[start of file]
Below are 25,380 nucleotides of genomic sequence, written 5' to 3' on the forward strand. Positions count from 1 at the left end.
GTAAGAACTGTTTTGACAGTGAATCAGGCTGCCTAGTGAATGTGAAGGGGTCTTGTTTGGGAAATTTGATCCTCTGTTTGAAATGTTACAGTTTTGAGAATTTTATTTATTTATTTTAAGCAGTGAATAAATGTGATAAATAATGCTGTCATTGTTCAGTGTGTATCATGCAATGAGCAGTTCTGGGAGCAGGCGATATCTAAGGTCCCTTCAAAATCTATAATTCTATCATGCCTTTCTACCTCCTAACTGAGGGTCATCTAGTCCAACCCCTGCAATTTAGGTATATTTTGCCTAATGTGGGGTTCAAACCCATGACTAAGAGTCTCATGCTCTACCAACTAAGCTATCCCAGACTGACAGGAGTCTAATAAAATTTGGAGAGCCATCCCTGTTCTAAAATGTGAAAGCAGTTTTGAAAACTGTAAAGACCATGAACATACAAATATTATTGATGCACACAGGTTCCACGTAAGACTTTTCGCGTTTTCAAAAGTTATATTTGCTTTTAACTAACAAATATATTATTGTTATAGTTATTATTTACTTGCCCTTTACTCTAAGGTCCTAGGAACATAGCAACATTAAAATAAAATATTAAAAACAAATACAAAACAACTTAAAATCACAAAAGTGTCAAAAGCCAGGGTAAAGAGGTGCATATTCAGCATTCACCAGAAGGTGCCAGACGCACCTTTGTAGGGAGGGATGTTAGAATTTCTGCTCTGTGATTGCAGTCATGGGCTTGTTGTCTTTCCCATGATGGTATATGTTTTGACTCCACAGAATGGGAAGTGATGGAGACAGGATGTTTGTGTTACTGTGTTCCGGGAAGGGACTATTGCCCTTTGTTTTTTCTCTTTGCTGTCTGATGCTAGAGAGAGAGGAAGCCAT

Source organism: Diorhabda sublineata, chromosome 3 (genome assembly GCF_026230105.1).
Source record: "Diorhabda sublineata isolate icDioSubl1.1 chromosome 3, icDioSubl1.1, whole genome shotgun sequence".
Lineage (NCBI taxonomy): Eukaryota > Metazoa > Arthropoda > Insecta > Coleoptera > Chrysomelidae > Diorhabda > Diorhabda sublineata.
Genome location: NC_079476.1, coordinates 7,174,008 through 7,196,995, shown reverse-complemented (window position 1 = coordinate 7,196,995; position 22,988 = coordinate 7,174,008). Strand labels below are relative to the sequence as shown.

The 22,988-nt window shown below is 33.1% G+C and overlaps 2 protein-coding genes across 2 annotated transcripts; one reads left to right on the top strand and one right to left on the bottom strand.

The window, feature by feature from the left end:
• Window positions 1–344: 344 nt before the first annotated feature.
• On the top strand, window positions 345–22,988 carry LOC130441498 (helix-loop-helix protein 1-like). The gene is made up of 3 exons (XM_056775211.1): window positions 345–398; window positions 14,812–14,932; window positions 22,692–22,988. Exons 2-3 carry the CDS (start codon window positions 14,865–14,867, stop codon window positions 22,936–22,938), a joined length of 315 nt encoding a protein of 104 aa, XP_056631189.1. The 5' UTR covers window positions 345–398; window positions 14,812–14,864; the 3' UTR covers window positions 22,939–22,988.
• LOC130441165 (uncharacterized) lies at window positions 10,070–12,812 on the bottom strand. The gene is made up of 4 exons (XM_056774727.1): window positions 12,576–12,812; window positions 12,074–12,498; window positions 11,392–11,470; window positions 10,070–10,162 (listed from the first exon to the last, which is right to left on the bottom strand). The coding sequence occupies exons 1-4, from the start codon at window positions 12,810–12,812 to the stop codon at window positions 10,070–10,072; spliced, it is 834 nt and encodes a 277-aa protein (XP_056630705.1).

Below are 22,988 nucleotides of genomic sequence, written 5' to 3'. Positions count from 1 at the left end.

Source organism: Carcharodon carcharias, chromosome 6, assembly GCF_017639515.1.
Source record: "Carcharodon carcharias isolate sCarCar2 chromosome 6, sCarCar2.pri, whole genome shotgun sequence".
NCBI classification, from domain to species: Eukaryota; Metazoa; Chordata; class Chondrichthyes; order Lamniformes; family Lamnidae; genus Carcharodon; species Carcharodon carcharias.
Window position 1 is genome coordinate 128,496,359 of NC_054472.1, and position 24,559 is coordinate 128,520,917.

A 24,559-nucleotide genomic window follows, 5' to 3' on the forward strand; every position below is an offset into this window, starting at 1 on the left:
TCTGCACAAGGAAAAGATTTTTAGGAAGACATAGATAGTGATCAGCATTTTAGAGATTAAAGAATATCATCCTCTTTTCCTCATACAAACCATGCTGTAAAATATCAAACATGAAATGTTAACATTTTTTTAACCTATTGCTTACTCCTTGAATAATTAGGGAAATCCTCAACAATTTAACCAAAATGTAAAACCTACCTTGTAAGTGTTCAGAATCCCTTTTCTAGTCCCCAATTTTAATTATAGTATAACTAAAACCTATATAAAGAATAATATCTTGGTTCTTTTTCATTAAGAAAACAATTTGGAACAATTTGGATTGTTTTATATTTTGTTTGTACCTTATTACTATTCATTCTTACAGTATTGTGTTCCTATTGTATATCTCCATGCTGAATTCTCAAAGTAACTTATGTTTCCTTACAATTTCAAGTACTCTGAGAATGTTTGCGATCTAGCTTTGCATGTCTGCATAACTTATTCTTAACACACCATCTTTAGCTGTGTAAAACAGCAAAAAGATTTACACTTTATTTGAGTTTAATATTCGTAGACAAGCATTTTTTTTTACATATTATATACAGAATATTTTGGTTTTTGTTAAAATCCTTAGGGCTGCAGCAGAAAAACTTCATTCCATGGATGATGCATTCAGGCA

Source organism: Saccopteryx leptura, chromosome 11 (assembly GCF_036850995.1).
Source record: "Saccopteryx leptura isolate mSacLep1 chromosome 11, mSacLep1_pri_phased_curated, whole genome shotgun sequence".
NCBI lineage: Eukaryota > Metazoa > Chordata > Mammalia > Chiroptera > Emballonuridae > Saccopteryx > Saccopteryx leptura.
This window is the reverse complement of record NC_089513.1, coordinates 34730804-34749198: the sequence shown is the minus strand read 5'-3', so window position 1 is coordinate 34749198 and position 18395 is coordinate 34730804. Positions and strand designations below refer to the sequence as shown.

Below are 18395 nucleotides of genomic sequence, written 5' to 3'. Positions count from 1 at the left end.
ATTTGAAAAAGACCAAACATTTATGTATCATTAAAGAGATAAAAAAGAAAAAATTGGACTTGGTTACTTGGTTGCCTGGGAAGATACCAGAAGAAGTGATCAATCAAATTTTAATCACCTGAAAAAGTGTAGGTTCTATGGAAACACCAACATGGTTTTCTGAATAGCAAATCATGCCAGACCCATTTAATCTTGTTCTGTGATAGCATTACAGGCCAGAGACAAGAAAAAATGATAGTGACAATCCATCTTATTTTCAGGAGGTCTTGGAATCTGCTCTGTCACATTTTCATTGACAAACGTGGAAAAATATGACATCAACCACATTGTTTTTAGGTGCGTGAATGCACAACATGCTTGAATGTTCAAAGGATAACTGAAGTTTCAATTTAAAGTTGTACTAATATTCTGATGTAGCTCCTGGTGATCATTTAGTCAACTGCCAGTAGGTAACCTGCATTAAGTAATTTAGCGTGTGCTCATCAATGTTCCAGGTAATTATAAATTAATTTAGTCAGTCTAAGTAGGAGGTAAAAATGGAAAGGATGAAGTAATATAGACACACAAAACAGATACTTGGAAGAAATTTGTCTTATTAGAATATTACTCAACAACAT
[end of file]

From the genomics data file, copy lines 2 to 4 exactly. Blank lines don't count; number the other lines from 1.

GTAAGAACTGTTTTGACAGTGAATCAGGCTGCCTAGTGAATGTGAAGGGGTCTTGTTTGGGAAATTTGATCCTCTGTTTGAAATGTTACAGTTTTGAGAATTTTATTTATTTATTTTAAGCAGTGAATAAATGTGATAAATAATGCTGTCATTGTTCAGTGTGTATCATGCAATGAGCAGTTCTGGGAGCAGGCGATATCTAAGGTCCCTTCAAAATCTATAATTCTATCATGCCTTTCTACCTCCTAACTGAGGGTCATCTAGTCCAACCCCTGCAATTTAGGTATATTTTGCCTAATGTGGGGTTCAAACCCATGACTAAGAGTCTCATGCTCTACCAACTAAGCTATCCCAGACTGACAGGAGTCTAATAAAATTTGGAGAGCCATCCCTGTTCTAAAATGTGAAAGCAGTTTTGAAAACTGTAAAGACCATGAACATACAAATATTATTGATGCACACAGGTTCCACGTAAGACTTTTCGCGTTTTCAAAAGTTATATTTGCTTTTAACTAACAAATATATTATTGTTATAGTTATTATTTACTTGCCCTTTACTCTAAGGTCCTAGGAACATAGCAACATTAAAATAAAATATTAAAAACAAATACAAAACAACTTAAAATCACAAAAGTGTCAAAAGCCAGGGTAAAGAGGTGCATATTCAGCATTCACCAGAAGGTGCCAGACGCACCTTTGTAGGGAGGGATGTTAGAATTTCTGCTCTGTGATTGCAGTCATGGGCTTGTTGTCTTTCCCATGATGGTATATGTTTTGACTCCACAGAATGGGAAGTGATGGAGACAGGATGTTTGTGTTACTGTGTTCCGGGAAGGGACTATTGCCCTTTGTTTTTTCTCTTTGCTGTCTGATGCTAGAGAGAGAGGAAGCCAT

Source organism: Diorhabda sublineata, chromosome 3 (genome assembly GCF_026230105.1).
Source record: "Diorhabda sublineata isolate icDioSubl1.1 chromosome 3, icDioSubl1.1, whole genome shotgun sequence".